Everyone knows there's something fishy about the way the media works these days. Was I a fool or did there used to be more adherence to ethics and accountability for honesty? Ryan Holiday outlines exactly where we went wrong with modern media and shows the faults in a historical context. As far as reliability our media system has regressed 100 years and the web is providing the tools to do it.
We do have the ability to change this though, and just knowing what's wrong helps fix the problem significantly, as new technologies come with a learning curve. Here's the manual.
The beginning of the book outlays a lot of really useful information for how to get noticed in today's world, how to promote an idea or brand (and the shady ways in use today). That's what drew me in, but I stayed for the well put together picture exposing the framework of sham that leads our politics, ads, fun, -our lives- online. In the end it's a bit repetative and feels a touch watered down for page count. Maybe just in comparison to the meaty beginning?Overall I think this is information everyone of voting age NEEDS TO KNOW. If not to understand politics, to understand advertising, culture, and the conversations happening all around you both online and off.
It's nice to hear him speak because it's written from his perspective. He is speaking to you in the book, so you get that added element of his personality that voice brings. If it wasn't narrated by the author I wouldn't care which, but in this case it's a nice bonus to gain a little insight/perspective about who he is.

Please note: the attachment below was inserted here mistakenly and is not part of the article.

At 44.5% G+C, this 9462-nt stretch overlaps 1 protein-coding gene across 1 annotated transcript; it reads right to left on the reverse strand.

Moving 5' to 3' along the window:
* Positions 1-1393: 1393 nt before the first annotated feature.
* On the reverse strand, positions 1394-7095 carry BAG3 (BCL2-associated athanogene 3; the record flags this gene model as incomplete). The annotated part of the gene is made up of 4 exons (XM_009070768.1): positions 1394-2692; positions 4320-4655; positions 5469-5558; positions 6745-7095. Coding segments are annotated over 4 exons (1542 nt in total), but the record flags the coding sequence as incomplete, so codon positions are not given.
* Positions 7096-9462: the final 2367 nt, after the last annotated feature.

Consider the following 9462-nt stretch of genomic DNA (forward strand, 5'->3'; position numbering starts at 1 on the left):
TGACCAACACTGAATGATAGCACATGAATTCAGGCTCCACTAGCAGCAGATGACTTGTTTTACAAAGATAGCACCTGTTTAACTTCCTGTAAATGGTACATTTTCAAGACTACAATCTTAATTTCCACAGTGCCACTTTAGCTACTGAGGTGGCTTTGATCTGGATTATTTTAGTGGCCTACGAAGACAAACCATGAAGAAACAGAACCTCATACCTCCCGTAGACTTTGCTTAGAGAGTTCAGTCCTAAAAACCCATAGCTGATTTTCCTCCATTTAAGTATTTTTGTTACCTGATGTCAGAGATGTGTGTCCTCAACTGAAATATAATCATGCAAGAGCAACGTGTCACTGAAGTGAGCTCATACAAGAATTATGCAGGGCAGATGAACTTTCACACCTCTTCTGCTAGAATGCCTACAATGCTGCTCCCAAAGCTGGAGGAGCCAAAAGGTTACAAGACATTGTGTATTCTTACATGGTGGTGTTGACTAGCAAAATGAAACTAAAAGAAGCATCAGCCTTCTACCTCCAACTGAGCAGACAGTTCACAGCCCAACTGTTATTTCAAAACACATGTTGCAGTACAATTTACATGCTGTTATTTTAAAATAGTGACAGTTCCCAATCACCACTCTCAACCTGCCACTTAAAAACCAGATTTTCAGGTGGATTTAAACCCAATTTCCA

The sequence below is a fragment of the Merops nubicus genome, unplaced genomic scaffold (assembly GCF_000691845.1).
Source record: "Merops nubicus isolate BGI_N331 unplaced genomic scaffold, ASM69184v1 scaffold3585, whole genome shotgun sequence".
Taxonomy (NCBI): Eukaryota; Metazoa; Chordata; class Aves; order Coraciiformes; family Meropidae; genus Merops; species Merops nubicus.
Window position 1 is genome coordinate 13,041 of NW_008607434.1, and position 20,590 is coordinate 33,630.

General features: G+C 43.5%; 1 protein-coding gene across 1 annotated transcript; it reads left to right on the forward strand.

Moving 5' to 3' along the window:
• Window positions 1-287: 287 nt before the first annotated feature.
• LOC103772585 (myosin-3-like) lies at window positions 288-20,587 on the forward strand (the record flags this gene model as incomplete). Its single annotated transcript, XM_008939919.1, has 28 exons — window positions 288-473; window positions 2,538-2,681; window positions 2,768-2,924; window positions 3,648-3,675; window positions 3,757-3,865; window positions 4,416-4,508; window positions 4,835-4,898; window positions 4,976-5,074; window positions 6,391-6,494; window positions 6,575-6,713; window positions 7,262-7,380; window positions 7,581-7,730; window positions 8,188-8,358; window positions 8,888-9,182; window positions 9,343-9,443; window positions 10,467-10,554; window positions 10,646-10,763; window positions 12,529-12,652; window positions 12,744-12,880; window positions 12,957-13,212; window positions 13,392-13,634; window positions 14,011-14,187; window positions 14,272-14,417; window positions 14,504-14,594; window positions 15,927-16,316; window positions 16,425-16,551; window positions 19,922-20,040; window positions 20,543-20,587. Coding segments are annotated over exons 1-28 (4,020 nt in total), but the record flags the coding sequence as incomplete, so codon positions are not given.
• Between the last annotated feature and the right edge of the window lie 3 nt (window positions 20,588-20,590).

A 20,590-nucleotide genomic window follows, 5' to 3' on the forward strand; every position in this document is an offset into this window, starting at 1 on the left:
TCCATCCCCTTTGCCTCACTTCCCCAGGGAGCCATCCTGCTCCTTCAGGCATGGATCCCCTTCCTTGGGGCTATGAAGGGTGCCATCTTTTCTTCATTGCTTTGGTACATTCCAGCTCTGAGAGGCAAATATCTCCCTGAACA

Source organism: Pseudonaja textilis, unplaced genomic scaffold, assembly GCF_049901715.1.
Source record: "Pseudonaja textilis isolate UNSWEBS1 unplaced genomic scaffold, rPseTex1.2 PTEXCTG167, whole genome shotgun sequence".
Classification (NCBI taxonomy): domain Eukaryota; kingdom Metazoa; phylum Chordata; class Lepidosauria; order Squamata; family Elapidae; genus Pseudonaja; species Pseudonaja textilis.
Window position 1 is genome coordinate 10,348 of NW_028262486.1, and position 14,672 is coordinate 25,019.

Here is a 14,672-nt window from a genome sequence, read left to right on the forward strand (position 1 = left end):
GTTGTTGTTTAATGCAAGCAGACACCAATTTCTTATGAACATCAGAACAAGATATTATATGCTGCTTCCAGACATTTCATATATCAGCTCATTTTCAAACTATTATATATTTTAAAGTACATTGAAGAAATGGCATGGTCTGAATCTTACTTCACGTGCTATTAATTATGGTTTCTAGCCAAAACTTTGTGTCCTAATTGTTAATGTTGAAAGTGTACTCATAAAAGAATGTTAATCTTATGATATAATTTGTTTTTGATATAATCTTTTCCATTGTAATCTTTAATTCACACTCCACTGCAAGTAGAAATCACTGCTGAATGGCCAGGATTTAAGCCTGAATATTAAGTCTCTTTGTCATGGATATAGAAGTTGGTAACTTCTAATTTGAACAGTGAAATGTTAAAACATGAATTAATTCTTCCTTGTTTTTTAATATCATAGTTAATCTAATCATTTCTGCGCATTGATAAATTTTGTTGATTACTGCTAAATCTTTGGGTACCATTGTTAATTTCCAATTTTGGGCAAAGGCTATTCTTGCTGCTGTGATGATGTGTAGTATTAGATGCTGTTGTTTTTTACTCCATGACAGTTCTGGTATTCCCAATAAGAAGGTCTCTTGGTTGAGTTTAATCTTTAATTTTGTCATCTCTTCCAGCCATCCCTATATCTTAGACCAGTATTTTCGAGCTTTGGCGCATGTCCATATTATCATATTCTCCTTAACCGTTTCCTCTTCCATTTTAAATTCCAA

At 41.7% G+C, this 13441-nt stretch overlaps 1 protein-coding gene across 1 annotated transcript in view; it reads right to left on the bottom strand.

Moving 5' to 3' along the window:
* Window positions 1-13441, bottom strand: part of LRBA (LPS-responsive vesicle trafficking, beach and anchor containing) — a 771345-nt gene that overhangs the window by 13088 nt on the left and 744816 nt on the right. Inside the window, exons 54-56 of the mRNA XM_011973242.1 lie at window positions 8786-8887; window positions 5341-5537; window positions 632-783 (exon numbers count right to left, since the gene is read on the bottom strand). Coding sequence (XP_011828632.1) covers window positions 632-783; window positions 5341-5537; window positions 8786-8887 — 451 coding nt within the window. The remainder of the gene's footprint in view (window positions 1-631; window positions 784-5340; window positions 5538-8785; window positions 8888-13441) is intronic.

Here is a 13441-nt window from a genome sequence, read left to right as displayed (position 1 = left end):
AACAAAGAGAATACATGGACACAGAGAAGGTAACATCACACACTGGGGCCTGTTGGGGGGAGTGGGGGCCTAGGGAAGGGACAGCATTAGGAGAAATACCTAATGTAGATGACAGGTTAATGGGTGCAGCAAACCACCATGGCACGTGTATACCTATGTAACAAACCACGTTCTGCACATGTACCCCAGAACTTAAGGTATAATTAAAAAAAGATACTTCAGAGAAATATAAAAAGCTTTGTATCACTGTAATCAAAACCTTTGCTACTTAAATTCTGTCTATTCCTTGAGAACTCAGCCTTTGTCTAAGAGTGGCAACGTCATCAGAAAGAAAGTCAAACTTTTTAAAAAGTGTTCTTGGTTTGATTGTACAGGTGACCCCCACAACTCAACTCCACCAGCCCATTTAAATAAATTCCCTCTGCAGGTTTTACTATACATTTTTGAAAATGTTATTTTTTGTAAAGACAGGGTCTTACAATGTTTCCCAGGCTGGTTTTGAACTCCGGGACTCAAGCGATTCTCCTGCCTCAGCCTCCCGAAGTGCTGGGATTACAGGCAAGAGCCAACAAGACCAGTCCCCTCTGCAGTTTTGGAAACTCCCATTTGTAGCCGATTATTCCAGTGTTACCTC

Yes, I did listen to it all in one sitting.
a fast paced first person account of modern media in the internet age
he is a bright 20 something with " a certain moral flexibility "
it all gets old for him about the time he decides to grow a conscience
he has a good story to tell the truth but he's just an ok narrator
on the other hand, it is his own occupational auto-biography
so i might be inclined to cut him a break on the voice work
he makes a serious effort to tie today's media to journalistic history
hearst, pulitzer, ochs and yellow journalism all get worked into the tale
soren kierkegaard, henry kissinger and george orwell are also quoted
technology improves but " the con game " remains fairly similar
he sells people stories they want to buy but don't want to admit to
it all quickly becomes a hall of mirrors and half-truths and deception
it will help me to watch on-line and cable news with an appropriate filter
everything of truth or value is seems gets sacrificed to speed and money
" blog sourced " has the initials BS / there must be some reason for that